Kim Newman | EurekAlert!
Further information:
http://www.einstein.yu.edu

More articles from Health and Medicine:

nachricht NTU scientists build new ultrasound device using 3-D printing technology
07.12.2016 | Nanyang Technological University

nachricht How to turn white fat brown
07.12.2016 | University of Pennsylvania School of Medicine

All articles from Health and Medicine >>>

The most recent press releases about innovation >>>

Die letzten 5 Focus-News des innovations-reports im Überblick:

Im Focus: Significantly more productivity in USP lasers

In recent years, lasers with ultrashort pulses (USP) down to the femtosecond range have become established on an industrial scale. They could advance some applications with the much-lauded “cold ablation” – if that meant they would then achieve more throughput. A new generation of process engineering that will address this issue in particular will be discussed at the “4th UKP Workshop – Ultrafast Laser Technology” in April 2017.

Even back in the 1990s, scientists were comparing materials processing with nanosecond, picosecond and femtosesecond pulses. The result was surprising:...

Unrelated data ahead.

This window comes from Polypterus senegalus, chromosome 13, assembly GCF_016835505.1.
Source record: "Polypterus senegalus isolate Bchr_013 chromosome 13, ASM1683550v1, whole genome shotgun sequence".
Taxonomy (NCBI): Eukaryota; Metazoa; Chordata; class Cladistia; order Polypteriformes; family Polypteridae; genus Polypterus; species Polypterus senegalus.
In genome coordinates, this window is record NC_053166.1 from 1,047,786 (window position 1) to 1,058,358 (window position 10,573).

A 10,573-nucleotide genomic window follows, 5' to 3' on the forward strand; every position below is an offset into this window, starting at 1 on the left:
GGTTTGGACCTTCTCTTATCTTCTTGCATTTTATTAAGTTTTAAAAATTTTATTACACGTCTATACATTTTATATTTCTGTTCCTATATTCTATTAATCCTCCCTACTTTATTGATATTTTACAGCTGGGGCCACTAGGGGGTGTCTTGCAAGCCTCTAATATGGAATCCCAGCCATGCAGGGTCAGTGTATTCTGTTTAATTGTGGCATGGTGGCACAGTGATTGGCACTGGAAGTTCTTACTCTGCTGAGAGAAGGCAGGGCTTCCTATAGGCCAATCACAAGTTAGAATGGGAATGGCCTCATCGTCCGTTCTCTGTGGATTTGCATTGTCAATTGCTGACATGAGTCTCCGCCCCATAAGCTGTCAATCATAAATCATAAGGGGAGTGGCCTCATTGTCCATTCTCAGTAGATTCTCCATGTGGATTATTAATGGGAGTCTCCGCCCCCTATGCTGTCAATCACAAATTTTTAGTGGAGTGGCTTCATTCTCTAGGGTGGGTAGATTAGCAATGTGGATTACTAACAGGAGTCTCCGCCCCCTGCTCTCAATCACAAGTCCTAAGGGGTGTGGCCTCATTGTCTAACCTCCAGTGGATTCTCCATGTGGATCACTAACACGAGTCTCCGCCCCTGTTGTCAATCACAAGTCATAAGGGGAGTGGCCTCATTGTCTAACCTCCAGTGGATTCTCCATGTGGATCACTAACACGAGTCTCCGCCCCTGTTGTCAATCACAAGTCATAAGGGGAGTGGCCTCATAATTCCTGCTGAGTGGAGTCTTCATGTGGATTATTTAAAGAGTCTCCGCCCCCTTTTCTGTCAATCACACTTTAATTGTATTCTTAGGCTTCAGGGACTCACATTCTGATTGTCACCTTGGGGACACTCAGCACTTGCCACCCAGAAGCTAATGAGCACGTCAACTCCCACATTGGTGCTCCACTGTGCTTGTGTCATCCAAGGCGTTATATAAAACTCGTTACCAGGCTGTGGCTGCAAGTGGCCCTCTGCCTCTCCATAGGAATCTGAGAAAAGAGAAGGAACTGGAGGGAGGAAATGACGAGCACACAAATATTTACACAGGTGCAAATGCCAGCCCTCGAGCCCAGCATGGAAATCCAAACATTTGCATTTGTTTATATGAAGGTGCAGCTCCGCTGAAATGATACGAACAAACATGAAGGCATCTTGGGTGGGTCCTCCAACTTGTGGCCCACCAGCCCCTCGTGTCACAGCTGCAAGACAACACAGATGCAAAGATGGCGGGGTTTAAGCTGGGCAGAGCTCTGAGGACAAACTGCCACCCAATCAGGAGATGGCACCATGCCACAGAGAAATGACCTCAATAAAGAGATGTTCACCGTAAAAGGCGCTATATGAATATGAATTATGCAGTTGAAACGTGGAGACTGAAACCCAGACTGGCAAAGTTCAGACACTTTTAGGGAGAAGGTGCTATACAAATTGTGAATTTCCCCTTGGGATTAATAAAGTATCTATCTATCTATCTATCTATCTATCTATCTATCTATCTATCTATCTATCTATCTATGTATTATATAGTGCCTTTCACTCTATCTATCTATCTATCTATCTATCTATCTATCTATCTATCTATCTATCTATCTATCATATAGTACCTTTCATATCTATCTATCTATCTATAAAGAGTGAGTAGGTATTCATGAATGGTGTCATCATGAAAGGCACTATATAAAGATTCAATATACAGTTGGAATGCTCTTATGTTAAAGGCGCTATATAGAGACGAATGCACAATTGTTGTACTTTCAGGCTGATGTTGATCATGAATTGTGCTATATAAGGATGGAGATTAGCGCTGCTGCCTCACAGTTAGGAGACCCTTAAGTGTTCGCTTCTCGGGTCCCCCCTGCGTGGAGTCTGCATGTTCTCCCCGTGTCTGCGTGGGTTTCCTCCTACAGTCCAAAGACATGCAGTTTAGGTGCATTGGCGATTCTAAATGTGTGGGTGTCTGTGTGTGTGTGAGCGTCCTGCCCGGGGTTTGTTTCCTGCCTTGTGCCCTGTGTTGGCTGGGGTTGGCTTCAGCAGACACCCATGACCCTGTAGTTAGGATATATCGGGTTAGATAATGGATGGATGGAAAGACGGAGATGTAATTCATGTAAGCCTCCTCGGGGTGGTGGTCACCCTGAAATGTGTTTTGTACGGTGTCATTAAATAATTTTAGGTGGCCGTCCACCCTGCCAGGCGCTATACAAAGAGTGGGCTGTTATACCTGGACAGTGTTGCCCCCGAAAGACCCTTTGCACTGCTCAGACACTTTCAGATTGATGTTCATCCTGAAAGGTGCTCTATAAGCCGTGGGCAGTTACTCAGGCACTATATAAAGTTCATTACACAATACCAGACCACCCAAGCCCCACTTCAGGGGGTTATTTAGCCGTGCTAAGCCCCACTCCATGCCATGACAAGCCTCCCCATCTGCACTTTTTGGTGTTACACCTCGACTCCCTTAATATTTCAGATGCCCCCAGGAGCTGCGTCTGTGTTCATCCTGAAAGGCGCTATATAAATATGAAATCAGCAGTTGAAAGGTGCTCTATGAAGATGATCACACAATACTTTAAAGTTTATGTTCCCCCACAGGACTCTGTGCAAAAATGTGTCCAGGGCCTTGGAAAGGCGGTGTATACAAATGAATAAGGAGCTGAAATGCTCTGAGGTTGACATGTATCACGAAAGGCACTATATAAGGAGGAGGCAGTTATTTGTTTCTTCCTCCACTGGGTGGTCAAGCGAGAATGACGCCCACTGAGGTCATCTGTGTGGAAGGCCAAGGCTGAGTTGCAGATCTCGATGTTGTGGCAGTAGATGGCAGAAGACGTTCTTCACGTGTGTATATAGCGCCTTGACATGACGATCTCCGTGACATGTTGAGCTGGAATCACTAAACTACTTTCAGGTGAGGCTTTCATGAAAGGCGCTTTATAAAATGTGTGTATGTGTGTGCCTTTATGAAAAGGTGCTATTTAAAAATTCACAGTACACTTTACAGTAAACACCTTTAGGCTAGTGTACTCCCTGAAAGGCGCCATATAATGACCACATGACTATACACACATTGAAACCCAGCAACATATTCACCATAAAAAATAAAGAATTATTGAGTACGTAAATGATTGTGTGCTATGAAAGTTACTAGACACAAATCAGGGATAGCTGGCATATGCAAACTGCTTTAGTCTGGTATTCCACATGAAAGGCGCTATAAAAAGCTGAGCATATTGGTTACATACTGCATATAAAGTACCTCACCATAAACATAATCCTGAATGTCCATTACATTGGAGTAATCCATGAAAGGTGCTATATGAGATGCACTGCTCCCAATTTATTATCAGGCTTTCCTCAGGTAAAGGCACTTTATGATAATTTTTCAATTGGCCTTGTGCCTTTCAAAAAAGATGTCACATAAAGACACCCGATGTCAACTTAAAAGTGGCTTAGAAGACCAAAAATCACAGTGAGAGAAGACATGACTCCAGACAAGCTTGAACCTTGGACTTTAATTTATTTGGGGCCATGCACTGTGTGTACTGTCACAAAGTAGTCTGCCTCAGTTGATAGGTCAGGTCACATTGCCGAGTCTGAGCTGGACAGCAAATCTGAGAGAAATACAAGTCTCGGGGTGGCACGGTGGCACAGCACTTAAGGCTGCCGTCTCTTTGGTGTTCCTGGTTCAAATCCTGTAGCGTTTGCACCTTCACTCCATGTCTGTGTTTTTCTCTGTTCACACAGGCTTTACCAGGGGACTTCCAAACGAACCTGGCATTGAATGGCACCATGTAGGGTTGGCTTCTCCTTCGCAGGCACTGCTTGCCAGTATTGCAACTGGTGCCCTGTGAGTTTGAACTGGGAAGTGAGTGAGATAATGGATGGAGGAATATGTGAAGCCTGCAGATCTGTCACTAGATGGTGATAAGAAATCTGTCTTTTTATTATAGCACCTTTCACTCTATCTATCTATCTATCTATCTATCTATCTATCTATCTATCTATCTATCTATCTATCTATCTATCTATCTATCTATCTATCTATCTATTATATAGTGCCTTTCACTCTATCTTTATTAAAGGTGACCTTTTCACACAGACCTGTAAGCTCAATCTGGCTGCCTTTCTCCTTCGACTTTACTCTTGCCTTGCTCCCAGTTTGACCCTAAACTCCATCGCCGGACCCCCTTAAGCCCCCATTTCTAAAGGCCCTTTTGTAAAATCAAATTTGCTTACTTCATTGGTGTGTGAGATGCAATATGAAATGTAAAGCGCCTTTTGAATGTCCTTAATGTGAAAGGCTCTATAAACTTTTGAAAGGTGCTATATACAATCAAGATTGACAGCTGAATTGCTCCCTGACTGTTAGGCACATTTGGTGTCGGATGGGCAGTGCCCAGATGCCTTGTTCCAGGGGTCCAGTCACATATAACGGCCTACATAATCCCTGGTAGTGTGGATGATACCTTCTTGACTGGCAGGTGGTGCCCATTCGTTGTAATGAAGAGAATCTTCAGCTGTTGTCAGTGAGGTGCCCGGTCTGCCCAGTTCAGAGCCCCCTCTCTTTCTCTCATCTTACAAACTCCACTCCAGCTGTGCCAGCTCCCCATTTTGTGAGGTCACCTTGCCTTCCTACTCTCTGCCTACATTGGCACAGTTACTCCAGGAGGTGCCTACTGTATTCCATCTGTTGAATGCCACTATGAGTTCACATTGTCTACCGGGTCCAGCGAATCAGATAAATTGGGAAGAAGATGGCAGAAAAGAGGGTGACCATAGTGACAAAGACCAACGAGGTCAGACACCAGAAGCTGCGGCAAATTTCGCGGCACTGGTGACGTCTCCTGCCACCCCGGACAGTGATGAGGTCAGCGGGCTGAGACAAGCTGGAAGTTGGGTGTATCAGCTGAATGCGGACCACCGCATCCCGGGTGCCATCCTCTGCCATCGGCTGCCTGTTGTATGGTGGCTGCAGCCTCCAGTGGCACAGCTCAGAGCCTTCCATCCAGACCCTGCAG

Im Focus: Shape matters when light meets atom

Mapping the interaction of a single atom with a single photon may inform design of quantum devices

Have you ever wondered how you see the world? Vision is about photons of light, which are packets of energy, interacting with the atoms or molecules in what...

Im Focus: Novel silicon etching technique crafts 3-D gradient refractive index micro-optics

A multi-institutional research collaboration has created a novel approach for fabricating three-dimensional micro-optics through the shape-defined formation of porous silicon (PSi), with broad impacts in integrated optoelectronics, imaging, and photovoltaics.

Working with colleagues at Stanford and The Dow Chemical Company, researchers at the University of Illinois at Urbana-Champaign fabricated 3-D birefringent...

Im Focus: Quantum Particles Form Droplets

In experiments with magnetic atoms conducted at extremely low temperatures, scientists have demonstrated a unique phase of matter: The atoms form a new type of quantum liquid or quantum droplet state. These so called quantum droplets may preserve their form in absence of external confinement because of quantum effects. The joint team of experimental physicists from Innsbruck and theoretical physicists from Hannover report on their findings in the journal Physical Review X.